Karl D. Stephan

Karl D. Stephan received the B. S. in Engineering from the California Institute of Technology in 1976. Following a year of graduate study at Cornell, he received the Master of Engineering degree in 1977 and was employed by Motorola, Inc. and Scientific-Atlanta as an RF development engineer.

He then entered the University of Texas at Austin’s graduate program and received the Ph. D. in electrical engineering in 1983. He taught at the University of Massachusetts Amherst from 1983 to 1999, when he received an NSF Science and Technology Studies Fellowship in the history of technology.

He spent the 1999-2000 academic year at the University of Texas at Austin, and in 2000 accepted a position as Associate Professor in the Department of Technology at Texas State University, San Marcos, Texas. In 2009, he was promoted to full professor and moved to the Ingram School of Engineering. He has also received an appointment as Adjunct Associate Research Professor at the University of Texas at Austin’s Department of Electrical and Computer Engineering.

Will more auto safety investigators save more lives?

11 Jun 2015
Perhaps not, but the public will feel safer, which is what they value.

The end of the Silk Road

2 Jun 2015
How did a whiz kid lose his moral compass?

Was bureaucratic wrangling behind the fatal Philadelphia derailment?

26 May 2015
The train lacked a new control system.

Driverless cars: good news for whom?

15 May 2015
Operators of delivery fleets would like nothing better than to turn their personnel headaches into autonomous-vehicle maintenance accounts.

Ownership lifestyle vs access lifestyle

29 Apr 2015
The shift from ownership to access will bring profound changes in our political culture.

A bridge too close

2 Apr 2015
The day our author almost became a statistic.

The morbid cost of bureaucratic efficiency

20 Mar 2015
Can organisations act like machines without losing their humanity?

The passing of Google Glass

19 Jan 2015
Drums and cymbals at its birth; a press release at its death.

GoldieBlox and the female engineer

9 Dec 2014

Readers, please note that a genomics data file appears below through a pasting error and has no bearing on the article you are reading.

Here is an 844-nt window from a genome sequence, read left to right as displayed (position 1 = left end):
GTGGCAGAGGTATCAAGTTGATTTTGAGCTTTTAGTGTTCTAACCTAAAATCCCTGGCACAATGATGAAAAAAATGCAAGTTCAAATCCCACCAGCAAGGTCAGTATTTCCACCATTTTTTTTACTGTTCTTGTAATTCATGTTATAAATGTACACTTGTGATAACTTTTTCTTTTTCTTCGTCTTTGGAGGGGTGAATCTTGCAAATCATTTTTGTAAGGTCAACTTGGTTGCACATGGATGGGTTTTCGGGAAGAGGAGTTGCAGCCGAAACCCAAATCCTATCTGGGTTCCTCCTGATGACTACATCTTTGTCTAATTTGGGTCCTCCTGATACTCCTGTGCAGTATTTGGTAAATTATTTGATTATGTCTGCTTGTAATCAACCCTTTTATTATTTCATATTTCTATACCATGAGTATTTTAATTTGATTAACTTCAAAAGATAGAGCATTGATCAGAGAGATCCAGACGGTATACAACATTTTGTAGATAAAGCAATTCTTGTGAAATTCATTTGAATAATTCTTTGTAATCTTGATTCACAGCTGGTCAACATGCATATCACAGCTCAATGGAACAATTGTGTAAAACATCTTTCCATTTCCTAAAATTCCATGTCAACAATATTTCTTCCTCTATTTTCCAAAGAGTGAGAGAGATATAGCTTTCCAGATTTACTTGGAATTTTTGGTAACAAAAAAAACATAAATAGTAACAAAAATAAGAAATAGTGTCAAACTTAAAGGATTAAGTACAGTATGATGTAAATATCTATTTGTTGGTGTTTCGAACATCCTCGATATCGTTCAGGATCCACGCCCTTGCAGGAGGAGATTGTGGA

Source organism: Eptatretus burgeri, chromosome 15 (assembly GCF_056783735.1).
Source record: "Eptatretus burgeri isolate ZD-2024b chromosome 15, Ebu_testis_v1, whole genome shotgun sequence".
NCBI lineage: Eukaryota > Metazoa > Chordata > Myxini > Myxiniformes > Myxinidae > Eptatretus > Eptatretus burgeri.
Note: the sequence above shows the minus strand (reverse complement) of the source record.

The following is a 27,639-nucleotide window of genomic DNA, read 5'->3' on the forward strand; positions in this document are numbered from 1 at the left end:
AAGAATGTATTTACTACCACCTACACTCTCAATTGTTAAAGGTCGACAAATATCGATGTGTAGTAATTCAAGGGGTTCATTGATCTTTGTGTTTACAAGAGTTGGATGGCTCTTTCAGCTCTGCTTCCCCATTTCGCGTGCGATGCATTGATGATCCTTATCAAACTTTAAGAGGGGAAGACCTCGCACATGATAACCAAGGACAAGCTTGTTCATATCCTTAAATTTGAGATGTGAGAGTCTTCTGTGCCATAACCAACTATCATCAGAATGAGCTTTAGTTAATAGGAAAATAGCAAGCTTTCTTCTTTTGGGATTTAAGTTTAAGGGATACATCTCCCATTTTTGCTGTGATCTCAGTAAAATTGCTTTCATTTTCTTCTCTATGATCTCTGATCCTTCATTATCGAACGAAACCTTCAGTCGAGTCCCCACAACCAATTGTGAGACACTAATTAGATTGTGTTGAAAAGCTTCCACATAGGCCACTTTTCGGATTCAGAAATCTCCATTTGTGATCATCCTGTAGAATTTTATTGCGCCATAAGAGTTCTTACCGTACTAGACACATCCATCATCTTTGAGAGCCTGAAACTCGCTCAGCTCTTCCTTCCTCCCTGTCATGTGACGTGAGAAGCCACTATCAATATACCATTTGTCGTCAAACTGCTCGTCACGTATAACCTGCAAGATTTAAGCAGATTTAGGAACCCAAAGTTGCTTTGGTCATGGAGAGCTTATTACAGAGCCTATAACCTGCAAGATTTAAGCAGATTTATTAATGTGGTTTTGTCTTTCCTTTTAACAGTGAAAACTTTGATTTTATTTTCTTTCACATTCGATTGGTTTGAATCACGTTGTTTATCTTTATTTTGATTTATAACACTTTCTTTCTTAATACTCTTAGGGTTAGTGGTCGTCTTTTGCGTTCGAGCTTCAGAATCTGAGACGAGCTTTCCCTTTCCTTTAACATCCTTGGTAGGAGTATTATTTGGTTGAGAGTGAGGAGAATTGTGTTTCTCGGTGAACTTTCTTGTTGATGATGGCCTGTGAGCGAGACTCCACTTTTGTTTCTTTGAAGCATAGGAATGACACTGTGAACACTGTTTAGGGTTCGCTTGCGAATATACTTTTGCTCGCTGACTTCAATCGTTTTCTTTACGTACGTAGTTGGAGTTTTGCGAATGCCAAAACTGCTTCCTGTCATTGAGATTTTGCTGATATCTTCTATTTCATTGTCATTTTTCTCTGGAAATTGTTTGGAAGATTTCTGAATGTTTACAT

A new line of toys encourages girls into the profession. And fair enough, says an old hand.

Will remote car hacking stop before it starts?

5 Dec 2014
Car manufacturers all over the world are preparing for the day when hackers can get control of networked cars.

A dumb use for a smart phone

19 Nov 2014
The new social media app Yik Yak is engineered for disaster.

Space flight will always be a risky business

10 Nov 2014
A failure rate of 5 percent may not be a great advertisement for space tourism.

The ultimate in reality TV

2 Oct 2014
A Dutch group is seriously organising one-way expeditions to Mars. Is that ethical?

A close shave with plutonium foam

26 Sep 2014
Lack of professional integrity, even in engineering, can have nasty consequences.

Would body cameras have prevented Ferguson riots?

26 Aug 2014
Chest-mounted cameras are a promising development, but not a cure-all.

You’ve got mail. Try not to read it.

29 Jul 2014
Fasting from your email could change your life.

All wired up: the contraceptive chip

15 Jul 2014
The Gates Foundation has funded an implantable device which can be controlled remotely.

The robot says you flunked

8 Jul 2014
Let's hope that people who say there's no difference between machines and people don't end up running the machines.

“The Switch From Hell”

10 Jun 2014
The new CEO of General Motors, Mary Barra, has had the courage to be transparent about her company's failings.

Those dendrites made me do it: free will and morality

2 Jun 2014
Feeling that we are merely material and act in predetermined ways appears to lead people to behave irresponsibly.

Digital clones: coming to a hologram near you

13 May 2014